As 2017 winds to a close, some operators are pinning their hopes to new concepts, dreaming of a bottom line that’s black as soot—not red as Santa’s suit. Here’s a sleigh full of new concepts worthy of your attention.
1. Australian coffee invasion continues
It seems there’s no stopping those coffee chains from Down Under. New to the mix is Little Ruby in Los Angeles, a spinoff of Ruby’s Cafe—the godfather of Australian cafes in the U.S.—which opened in New York City in 2003. Little Ruby, like other Australian cafes, serves traditional flat whites along with avocado toasts, grain bowls and burgers. The concept also serves wine and beer.
2. Cronut creator bakes up dinner concept
Upstairs from Dominique Ansel’s Los Angeles bakery (famous for churning out that doughnut-croissant hybrid) is his new full-service concept, 189. The concept’s dinner menu is described as traditional French married with California ingredients, and it includes a shareable plum sauce-glazed steak, crispy confit duck leg, a riff on clam chowder with clams and tortellini and, of course, desserts. Weekend brunch is served family-style, sans menus, with dim sum-like service.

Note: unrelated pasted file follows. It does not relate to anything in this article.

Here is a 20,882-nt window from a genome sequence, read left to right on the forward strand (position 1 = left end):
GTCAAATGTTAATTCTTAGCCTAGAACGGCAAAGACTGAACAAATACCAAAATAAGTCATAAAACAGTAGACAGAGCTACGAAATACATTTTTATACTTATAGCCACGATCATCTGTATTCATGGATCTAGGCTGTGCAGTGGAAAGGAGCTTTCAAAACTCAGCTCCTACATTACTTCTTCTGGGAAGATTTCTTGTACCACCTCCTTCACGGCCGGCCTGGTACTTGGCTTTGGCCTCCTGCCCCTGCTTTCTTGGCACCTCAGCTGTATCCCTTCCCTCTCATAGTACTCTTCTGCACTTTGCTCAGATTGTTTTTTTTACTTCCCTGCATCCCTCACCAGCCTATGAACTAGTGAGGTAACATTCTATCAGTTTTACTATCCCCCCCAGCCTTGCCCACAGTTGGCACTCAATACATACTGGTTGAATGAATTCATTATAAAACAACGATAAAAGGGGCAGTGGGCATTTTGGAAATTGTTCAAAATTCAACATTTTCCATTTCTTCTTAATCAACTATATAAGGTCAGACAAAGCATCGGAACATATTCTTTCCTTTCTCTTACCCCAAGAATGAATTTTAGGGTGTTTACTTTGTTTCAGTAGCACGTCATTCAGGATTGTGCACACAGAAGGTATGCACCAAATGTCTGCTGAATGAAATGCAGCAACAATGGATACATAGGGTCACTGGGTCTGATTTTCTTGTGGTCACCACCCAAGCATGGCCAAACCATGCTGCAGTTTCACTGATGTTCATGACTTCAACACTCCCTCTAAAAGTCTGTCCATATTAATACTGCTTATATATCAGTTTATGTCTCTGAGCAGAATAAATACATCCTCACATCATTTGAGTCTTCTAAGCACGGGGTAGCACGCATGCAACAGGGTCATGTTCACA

3. Russia’s largest restaurant chain enters U.S.
Teremok, known as the “McDonald’s of Russia,” has more than 300 units in its home country and recently opened two New York City stores. The concept specializes in Russian bliny, savory crepes stuffed with meats, cheeses and other ingredients. Bowing to American tastes, the chain added pastrami and pizza variations for its U.S. units. Teremok also serves borscht, sweet bliny and all-day breakfast. The chain was founded in Moscow in 1998 by a mother and son.
4. Cereal pop-up milks concept for permanent space
After a year-long pop-up, Kellogg’s NYC Cafe is slated to open a permanent cereal-obsessed concept this month. The space features an open kitchen, new menu items and Instagram-ready design that allows for “cereal selfies.” The new unit is five times the size of the pop-up location. The Kellogg’s pop-up was one of a slew of CPG-themed concepts that entered the market in the past year.
5. Fine dining, hold the waiters
Tickets are $225 per person—not including drinks or tip—for David Bouley’s new Bouley at Home in New York City. The concept centers around multicourse tasting menus, served and explained by the cooks. At each seat is a silverware drawer so diners can retrieve their own cutlery. The space features TVs playing videos showing how the food is cooked. The restaurant also plans to launch a $75 lunch menu.